Work requires time to be completed. And time is our most valuable resource. With all the different levels of employees in a company and the data that is generated from each level every day, companies need to develop systems to track time spent by employees on tasks, against the quality of data generated. This will help you gauge productivity levels. Time tracking means that you are fully aware of the time each employee spends at work, and how much data they are submitting every day. To fully integrate these actions, you can make use of a time tracking software like Minterapp that manages data and time for each of your employees and notes the tasks they are engaging in.
It also provides a detailed report for each hour spent on each project at the end of the month, so you don’t have to remind employees about filling manual reports for the number of hours billed on each client/ project.
- 3. Simplify access
Simplifying access means that the data can be easily found when you require it the most. Don’t bury the data you use every day under multiple encryption files. Security is of the utmost importance , but your vital data shouldn’t be hidden and inaccessible when you need it for business purposes. In urgent situations, like in the event of a litigation or any other proceeding, your data should be made available in the shortest possible time.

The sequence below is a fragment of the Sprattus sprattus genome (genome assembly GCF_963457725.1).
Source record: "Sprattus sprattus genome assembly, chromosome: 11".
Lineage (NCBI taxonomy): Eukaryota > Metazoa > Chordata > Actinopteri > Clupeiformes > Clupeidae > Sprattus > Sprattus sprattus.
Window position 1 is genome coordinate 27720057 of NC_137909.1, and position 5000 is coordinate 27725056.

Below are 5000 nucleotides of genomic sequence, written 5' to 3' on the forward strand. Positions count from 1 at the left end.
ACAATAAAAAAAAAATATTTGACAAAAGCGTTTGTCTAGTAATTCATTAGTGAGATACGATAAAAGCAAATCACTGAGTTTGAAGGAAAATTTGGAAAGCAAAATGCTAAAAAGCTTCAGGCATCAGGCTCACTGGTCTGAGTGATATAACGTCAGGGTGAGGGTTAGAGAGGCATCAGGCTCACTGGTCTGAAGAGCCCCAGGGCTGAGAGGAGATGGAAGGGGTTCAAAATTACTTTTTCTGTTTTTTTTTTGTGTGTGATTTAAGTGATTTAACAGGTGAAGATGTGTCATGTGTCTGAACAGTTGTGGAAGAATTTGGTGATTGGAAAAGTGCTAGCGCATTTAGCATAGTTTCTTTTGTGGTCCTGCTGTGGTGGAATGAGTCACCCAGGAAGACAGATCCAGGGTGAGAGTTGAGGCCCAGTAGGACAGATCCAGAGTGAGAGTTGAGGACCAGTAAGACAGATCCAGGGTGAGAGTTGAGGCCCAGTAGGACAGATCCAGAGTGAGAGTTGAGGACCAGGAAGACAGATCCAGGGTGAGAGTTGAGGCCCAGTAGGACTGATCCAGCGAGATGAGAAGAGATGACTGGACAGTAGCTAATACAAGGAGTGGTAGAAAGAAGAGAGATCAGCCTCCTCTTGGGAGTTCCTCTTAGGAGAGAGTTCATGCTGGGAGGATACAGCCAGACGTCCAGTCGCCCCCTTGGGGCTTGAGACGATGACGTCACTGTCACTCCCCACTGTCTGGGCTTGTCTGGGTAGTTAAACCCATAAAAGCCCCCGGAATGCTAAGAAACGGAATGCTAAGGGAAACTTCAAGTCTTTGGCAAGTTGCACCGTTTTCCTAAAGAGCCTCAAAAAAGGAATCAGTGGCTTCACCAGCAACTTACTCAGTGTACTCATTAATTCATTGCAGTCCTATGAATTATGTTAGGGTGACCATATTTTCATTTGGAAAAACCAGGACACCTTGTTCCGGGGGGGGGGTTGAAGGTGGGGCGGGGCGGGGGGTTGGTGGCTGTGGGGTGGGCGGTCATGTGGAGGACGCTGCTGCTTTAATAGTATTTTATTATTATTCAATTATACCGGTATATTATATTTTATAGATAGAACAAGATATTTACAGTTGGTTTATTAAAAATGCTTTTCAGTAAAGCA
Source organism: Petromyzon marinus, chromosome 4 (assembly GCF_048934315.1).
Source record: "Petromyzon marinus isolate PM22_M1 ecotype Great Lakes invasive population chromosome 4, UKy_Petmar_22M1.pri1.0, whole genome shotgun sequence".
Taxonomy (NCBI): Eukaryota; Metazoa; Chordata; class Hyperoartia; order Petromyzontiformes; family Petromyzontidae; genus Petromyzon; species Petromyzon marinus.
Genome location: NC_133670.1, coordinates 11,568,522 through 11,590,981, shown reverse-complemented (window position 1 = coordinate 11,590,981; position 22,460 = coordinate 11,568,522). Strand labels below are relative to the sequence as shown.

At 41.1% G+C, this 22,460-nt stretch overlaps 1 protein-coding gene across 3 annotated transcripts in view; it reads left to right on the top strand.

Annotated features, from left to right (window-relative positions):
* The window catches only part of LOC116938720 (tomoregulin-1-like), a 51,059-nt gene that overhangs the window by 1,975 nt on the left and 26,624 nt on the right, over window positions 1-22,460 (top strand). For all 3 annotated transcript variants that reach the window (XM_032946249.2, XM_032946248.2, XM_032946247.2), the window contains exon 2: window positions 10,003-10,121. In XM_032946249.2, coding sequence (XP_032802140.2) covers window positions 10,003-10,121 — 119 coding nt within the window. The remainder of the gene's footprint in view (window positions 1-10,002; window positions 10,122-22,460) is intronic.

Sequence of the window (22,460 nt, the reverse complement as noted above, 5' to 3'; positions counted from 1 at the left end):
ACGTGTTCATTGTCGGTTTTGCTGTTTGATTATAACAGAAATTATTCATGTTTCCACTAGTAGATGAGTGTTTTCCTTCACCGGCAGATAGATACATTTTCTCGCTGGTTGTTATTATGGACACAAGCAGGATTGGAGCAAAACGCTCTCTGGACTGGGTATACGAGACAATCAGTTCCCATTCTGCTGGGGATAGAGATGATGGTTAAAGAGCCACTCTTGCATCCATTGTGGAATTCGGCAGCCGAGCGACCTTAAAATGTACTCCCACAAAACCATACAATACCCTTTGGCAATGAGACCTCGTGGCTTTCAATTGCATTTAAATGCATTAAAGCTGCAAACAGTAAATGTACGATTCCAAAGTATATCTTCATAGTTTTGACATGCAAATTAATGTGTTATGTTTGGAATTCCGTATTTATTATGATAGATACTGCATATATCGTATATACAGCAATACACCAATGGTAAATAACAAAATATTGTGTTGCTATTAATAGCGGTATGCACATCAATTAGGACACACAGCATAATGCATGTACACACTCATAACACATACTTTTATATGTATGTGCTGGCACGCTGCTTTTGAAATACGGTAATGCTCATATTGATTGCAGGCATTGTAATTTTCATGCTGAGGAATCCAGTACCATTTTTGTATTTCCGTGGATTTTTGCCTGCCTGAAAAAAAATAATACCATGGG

- 4. Assign data governance
Who owns the data in your company? In most cases, people relate data ownership with IT departments and technical teams. Data management and its security is not the responsibility of your IT team.
If you, as the business owner, keep regarding data issues as ‘IT problems’, your data will not be dealt with properly. Data governance captures the idea of business ownership and assigns responsibility of data consistency and security to personnel specializing in the area.
Hire an expert in the field to ensure that your data is managed efficiently. Though giving up control of confidential data is not easy, as a business owner you must delegate this responsibility to people who are equipped to handle it.
- 5. Include logical and physical security